“Those experiences have helped me so much in building my confidence as a player. They’ve helped me so much. Working with the first team during the summer helped me a lot as a player this season,” he said. “I love to play fast and training [on the reserve and first team] is more physical, it’s faster, it’s more of everything. It’s a transition and it’s a bit different, but in the end it’s just soccer.”

Machado celebrates a goal with teammates Forest Sisk (L) and Devin Devoy (R). photo by New England Revolution

So far that time with the pros has payed off. This season, his first playing full-time with the Revolution’s U18 team, Machado has scored four goals in five matches.

“This year I really think I’ve been excelling. I’m starting and playing really good minutes,” said Machado.

Both Coach Frederick and the player himself have lofty goals for him this upcoming season and further into the future.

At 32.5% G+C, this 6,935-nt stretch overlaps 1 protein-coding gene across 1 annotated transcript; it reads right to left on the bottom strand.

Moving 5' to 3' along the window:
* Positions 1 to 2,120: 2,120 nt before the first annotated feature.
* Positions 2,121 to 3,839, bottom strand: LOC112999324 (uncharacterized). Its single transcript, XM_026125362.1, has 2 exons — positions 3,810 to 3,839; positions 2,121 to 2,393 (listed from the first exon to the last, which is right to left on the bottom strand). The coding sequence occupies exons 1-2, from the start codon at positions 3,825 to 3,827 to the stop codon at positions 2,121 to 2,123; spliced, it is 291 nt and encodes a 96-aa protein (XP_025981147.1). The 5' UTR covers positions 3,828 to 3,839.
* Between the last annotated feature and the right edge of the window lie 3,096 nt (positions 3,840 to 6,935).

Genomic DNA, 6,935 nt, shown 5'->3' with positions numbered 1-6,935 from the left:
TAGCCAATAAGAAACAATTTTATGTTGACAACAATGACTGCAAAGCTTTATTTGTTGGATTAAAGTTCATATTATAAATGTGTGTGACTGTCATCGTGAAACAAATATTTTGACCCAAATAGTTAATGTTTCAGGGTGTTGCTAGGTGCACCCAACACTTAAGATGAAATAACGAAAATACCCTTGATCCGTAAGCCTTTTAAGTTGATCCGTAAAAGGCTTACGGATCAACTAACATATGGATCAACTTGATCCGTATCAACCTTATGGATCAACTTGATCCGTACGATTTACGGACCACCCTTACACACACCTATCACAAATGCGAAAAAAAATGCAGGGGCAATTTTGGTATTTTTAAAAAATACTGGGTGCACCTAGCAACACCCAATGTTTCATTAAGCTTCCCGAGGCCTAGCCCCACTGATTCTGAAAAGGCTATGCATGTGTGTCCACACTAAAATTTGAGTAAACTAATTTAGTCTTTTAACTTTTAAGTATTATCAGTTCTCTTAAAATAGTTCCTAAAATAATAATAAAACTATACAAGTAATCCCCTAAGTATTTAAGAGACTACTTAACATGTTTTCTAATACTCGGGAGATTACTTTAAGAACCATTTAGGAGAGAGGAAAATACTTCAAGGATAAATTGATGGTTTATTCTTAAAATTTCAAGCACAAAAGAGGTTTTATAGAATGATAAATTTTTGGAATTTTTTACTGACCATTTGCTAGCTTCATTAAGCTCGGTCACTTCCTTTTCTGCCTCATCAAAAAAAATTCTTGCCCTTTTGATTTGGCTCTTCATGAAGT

“I want to make it to finals week. Win it all. For me, I just want to keep playing simple, making my teammates better and getting Ws,” said Machado.

In a few years, Dominik sees himself right where he is now: playing for the Revolution, this time professionally. Frederick is optimistic about the young trainee’s prospects too.

“We really have high hopes for him in the future…The club knows about our guys in the 18s and knows about Dom and if he continues to improve, who knows? Either way, I see him playing at a high level, collegiately or otherwise,” said Frederick.

And while he plays like someone years ahead of his age, he’s still very much a kid. He shakes your hand, but maintains eye contact only fleetingly. I ask him how training with the Revolution compares to other clubs.

“The Revs is just professional. Everything we do, whether it’s practice, traveling, it’s always business,” He said. “With travel teams it’s all business at all times.”

He says the last part grinning, a laugh betraying a bit of the professionalism he has probably just started to cultivate. It’s not all business I’m sure. He’s still a kid traveling and doing what he loves with about 40 others in the same boat.

As Machado headed towards the field house exit, Twellman ran over to shake hands with the youngster. Throwing his arm around him and patting him on the chest, the two exchanged a few words before taking off.

The club’s past offering some sage words to its future?